Support for the predictive validity of the multifactor offender readiness model (MORM) : forensic patients' readiness and engagement with therapeutic groups

Alemohammad, Mehdi, Wood, Jane L., Tapp, James, Moore, Estelle and Skelly, Alan (2016) Support for the predictive validity of the multifactor offender readiness model (MORM) : forensic patients' readiness and engagement with therapeutic groups. Criminal Behaviour and Mental Health, ISSN (print) 0957-9664 (Epub Ahead of Print)

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Abstract

BACKGROUND: Treatment non-engagement in forensic health settings has ethical and economic implications. The multifactor offender readiness model (MORM) provides a framework for assessing treatment readiness across person, programme and contexts. AIMS: To answer the following question: Are the internal factors of the MORM associated with likelihood of engagement in groups by patients in forensic mental health services? METHOD: In a retrospective design, associations were investigated between internal factors of the MORM, measured as part of assessment for group participation, and the outcomes of treatment refusal, treatment dropout and treatment completion. RESULTS: One hundred and eighteen male patients in a high security hospital consecutively referred for group treatment agreed to participate. Internal factors of the MORM associated with treatment refusals included: psychopathic cognition, negative self-evaluation/affect and effective goal-seeking strategies. Those associated with dropouts included emotional dysregulation, low competencies to engage and low levels of general distress. MORM factors associated with completion included: low motivation, ineffective goal-seeking strategies, absence of psychopathic cognition, high levels of general distress and competency to engage. CONCLUSIONS: Internal factors of the MORM could be useful contributors to decisions about treatment readiness for hospitalised male offender-patients. Up to one in three programmes offered were refused, so clinical use of the MORM to aid referral decisions could optimise the most constructive use of resources for every individual.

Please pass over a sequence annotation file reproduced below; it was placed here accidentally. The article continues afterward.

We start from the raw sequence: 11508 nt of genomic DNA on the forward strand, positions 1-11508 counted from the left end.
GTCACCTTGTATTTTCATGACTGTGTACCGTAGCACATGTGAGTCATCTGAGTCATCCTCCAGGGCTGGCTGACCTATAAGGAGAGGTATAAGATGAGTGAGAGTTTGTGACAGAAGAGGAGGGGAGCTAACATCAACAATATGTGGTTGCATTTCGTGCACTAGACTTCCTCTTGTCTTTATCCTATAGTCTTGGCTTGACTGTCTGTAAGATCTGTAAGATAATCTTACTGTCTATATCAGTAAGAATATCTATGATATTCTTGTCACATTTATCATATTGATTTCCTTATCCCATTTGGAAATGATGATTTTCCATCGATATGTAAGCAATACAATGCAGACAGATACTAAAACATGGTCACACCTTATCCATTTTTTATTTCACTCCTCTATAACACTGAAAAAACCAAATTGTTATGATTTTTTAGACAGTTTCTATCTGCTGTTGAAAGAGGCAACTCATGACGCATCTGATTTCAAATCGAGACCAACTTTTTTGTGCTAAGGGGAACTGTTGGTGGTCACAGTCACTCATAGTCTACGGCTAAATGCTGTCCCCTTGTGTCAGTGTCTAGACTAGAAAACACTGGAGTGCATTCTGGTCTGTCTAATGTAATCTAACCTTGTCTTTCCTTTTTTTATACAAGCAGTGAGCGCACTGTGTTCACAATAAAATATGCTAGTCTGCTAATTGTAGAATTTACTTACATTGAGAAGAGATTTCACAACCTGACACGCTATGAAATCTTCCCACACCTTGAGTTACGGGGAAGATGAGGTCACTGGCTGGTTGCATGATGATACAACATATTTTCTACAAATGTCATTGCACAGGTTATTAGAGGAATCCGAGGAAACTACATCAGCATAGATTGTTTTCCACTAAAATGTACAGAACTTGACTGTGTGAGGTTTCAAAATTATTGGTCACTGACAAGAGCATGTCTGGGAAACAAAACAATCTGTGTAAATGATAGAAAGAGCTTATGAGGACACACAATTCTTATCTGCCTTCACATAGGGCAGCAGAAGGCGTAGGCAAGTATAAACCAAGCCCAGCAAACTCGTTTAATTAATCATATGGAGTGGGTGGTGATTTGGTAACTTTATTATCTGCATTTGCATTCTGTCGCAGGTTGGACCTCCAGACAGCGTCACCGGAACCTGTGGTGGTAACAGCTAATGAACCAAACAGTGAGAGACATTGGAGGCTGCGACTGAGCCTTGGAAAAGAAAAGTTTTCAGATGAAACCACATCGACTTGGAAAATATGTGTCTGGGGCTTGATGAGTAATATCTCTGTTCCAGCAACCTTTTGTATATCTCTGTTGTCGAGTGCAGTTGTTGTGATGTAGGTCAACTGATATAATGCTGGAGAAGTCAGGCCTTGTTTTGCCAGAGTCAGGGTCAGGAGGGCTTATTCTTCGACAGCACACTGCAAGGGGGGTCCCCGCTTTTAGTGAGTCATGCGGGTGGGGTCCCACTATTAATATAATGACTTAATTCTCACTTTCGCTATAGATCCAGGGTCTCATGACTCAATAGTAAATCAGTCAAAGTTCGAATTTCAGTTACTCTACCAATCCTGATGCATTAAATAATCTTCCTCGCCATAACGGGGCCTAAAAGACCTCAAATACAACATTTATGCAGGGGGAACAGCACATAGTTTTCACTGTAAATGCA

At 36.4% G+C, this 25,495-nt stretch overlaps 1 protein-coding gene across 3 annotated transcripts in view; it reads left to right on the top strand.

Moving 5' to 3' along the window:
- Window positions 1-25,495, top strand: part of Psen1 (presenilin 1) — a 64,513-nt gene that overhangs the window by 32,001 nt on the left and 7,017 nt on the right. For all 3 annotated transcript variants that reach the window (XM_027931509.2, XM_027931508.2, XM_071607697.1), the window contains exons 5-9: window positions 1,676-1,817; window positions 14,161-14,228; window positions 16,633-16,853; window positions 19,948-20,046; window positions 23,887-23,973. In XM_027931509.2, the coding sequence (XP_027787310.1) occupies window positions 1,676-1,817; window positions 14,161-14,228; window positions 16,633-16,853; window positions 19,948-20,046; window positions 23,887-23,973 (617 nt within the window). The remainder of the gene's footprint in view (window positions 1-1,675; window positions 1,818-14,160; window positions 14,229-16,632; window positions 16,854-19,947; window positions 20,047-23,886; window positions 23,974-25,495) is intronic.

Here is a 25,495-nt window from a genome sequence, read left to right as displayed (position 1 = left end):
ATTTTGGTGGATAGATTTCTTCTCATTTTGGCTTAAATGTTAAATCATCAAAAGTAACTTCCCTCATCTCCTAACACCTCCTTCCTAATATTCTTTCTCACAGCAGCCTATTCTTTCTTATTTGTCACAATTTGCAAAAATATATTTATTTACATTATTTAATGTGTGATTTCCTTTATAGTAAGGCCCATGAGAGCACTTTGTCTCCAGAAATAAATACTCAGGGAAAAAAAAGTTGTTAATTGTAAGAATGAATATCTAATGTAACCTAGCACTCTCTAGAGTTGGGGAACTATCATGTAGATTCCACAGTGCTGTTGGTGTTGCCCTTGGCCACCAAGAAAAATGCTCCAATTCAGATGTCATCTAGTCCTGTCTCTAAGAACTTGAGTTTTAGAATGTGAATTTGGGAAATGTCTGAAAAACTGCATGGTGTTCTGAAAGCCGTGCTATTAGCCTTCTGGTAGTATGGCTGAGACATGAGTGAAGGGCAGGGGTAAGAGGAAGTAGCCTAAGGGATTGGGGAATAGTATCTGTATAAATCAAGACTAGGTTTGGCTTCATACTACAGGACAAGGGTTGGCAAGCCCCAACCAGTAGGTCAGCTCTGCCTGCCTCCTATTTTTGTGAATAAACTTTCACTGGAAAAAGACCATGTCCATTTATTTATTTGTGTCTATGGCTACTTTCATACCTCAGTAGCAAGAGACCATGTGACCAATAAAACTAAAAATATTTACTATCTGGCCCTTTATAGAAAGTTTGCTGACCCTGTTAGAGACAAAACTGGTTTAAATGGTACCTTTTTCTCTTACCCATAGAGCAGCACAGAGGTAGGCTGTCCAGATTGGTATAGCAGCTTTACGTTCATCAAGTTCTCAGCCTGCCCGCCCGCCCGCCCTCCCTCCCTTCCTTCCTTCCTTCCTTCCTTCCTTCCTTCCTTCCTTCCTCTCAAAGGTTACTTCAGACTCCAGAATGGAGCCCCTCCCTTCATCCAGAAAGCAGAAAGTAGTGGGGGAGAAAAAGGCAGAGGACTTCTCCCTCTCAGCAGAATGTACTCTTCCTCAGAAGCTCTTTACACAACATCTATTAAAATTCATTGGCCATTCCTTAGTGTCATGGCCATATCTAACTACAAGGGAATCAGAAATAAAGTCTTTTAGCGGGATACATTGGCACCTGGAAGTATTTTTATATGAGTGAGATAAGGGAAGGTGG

Item Type: Article
Research Area: Psychology
Faculty, School or Research Centre: Faculty of Arts and Social Sciences > School of Psychology, Criminology and Sociology (from November 2012)
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Depositing User: Automatic Import Agent
Date Deposited: 07 Sep 2016 10:38
Last Modified: 20 Jun 2017 02:05
URI: http://eprints.kingston.ac.uk/id/eprint/35383

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